Tuesday, June 28, 2011

Crossing the line in Dark YA

My brother-in-law tells me, "Christa, you don't know where the line is until someone tells you you've crossed it." In real life, it's very easy to see when I've crossed the line because usually, everyone gets sort of quiet and averts their eyes. And also my friend Octavia will announce, "Well, that was awkward, Christa." Octavia is not shy about calling me out.

To me, it is more difficult to figure out in writing. Especially writing dark, edgy YA stuff. WSJ article aside, dark YA novels deal with some really intense themes. And yes, there is frequently underage drinking, drug abuse, sex, and swearing in YA books. I'm not getting on my soapbox about this because others have before me (Kody Keplinger does many a blog on this issue). I will say that when a friend asked me what was the point of swearing in a YA book, I mentioned to her the authenticity of voice and she conceded my point.

But still, even if you have all those messy things included in your YA book, you may be fine and ready to submit. Or there may be a scene/paragraph/sentence where you've crossed the line. Yesterday, my fabulous friend Heather read my WIP MANHOLE and showed me where I crossed it. Heather loves dark YA, she reads a lot of it. And I've read her book, it's Dark (capital D) and Awesome (capital A). So she's a very trustworthy source.

I know what you're thinking: Er, did you cross the line at the first page??? (That was, after all, where my sister had to stop).

NO. In fact, it was not (although Heather did suggest a little trimming on that page). It was much later. Heather told me I crossed the line with two simple words:

"Deeper, Ben."

And of course, she's right. Because THAT scene while important in the overall plot, does not need to be more graphic. "Deeper" does not move us along (although I might argue, it makes us see my MC girl in a new and more broken light). It doesn't work hard enough. And as my book straddles the line of upper YA enough as is, I decided to cut and rewrite that part.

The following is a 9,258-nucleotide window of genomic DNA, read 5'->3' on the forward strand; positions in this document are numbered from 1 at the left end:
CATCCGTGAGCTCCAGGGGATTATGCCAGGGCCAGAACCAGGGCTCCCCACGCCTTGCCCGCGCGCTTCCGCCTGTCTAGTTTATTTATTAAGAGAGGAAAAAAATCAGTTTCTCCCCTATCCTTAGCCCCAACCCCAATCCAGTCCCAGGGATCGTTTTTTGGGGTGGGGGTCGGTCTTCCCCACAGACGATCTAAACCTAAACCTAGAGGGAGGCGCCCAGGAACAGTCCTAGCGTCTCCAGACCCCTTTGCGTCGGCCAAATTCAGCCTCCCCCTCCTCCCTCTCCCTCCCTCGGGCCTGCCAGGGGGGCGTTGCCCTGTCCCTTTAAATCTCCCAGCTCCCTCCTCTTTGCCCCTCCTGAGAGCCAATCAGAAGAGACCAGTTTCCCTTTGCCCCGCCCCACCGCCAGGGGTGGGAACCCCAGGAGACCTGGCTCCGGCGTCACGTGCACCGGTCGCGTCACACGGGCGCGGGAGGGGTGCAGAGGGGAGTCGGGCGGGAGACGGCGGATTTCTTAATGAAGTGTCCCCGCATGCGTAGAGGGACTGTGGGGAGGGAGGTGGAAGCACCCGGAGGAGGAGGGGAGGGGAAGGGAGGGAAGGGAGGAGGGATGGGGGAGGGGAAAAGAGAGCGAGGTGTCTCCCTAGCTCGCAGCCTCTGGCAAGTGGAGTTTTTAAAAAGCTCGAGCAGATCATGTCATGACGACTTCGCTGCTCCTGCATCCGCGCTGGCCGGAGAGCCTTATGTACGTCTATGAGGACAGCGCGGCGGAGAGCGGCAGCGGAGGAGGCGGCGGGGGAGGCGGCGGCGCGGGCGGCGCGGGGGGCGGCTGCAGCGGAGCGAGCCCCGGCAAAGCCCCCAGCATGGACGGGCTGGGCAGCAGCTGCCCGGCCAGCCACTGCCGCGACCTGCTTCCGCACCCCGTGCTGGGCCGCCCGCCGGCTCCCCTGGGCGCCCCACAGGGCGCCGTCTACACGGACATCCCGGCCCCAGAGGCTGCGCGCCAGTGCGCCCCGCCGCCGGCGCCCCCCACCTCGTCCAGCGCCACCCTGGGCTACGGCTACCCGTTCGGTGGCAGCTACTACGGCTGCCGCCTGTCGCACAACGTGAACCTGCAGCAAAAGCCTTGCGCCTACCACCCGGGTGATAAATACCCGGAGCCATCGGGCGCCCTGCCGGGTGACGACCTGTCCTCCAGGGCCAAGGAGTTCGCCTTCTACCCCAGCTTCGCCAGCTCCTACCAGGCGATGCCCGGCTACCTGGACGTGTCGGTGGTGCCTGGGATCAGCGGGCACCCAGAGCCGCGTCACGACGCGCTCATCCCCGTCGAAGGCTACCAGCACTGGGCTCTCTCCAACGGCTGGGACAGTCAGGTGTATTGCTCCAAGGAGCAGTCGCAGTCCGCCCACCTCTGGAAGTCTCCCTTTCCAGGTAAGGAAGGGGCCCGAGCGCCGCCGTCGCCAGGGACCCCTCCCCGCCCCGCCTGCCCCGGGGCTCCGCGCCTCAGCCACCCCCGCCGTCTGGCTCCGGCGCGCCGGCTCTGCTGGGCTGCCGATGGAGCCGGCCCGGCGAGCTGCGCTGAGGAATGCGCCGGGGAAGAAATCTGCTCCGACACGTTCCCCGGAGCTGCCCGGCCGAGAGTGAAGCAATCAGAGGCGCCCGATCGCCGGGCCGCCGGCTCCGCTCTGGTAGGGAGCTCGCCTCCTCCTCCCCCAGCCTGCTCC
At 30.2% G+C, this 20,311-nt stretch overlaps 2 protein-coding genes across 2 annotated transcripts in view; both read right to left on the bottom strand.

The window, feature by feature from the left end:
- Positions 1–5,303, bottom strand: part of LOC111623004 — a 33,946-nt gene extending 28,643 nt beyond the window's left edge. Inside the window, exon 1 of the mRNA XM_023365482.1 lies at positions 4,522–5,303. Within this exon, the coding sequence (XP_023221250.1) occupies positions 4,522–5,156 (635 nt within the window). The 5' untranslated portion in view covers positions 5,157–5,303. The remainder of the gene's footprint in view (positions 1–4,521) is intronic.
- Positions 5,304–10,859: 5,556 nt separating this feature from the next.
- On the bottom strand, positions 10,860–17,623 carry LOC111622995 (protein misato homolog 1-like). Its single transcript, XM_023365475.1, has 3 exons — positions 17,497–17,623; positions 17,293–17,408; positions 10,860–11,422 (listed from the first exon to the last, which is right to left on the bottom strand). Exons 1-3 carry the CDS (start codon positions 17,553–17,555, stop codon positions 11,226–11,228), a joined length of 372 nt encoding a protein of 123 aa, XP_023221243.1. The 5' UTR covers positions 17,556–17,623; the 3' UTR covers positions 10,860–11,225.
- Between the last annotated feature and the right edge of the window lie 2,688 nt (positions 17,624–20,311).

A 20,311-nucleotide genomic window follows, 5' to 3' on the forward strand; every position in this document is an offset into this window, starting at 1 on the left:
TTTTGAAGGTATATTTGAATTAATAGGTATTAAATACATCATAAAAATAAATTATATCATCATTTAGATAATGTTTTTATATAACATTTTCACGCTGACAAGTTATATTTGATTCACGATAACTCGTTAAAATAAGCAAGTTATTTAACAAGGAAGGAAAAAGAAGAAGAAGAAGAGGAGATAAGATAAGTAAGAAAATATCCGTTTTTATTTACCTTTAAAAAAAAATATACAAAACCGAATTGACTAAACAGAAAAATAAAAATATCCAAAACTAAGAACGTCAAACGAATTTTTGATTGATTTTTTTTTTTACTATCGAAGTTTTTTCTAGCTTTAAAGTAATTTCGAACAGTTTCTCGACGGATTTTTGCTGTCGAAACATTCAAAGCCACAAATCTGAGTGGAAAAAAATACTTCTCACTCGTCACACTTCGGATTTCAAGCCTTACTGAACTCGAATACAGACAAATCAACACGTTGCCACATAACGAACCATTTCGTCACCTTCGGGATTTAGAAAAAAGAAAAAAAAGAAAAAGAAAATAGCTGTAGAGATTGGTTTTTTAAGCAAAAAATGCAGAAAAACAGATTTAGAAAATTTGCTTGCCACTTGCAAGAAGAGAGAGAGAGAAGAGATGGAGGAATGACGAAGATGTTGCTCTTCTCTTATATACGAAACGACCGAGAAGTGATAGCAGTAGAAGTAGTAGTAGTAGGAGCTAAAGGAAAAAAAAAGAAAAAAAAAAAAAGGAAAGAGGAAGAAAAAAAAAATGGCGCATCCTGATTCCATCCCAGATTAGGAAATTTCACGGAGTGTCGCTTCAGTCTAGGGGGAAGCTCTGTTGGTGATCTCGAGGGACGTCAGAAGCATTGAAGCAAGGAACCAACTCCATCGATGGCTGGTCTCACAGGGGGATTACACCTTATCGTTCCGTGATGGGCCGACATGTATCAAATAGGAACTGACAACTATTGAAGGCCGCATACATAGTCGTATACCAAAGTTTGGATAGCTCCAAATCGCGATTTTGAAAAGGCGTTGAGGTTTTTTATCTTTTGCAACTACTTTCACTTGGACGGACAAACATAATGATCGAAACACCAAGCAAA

With MANHOLE, I constantly have to ask myself: "What does this buy me? Do I need to include it?" Not just the racy stuff, but every part. I want so desperately to get this right, for me as a writer, and for all the rape survivors I have seen in hospital ERs over the years. So "Deeper" goes by the wayside. And something raw and more painful replaces it. Hmm...

Have you ever had someone point out where you've crossed a line in your writing? Did you agree with them? Did you change it?


Heather said...

I've had to edit out things from my YA novels before. Sometimes we get so caught up in the characters and the plot that more flows onto the page than we intended. I love how you put it though, do I need to include this? That's something I'll have to remember to ask myself from now on!

Kristan said...

Oh wow. That dialogue is... very provocative. I can see how, in a certain context, it would cross the line.

I've had someone question the profanity in my YA manuscript as well, and I haven't decided where I net out on it yet. But I always appreciate readers asking that question, because as writers we need to be making conscious decisions about our content. Sometimes in the midst of writing, things just flow out, and they feel right, but we didn't necessarily think about their consequences. Whether you leave something in or take it out, if it's a question, you've got to come up with the right answer for you and your story.

Marie Rearden said...

I think there's a line between going for the reader's gasp and getting the message across. A.S. King's Please Ignore Vera Dietz deals with a lot of dark, heartbreaking, and pretty creeptastic things, but I never once felt like she crossed that mysterious line. It's a balancing act and could very easily push your YA into the Adult genre.
Great post!
Marie at the Cheetah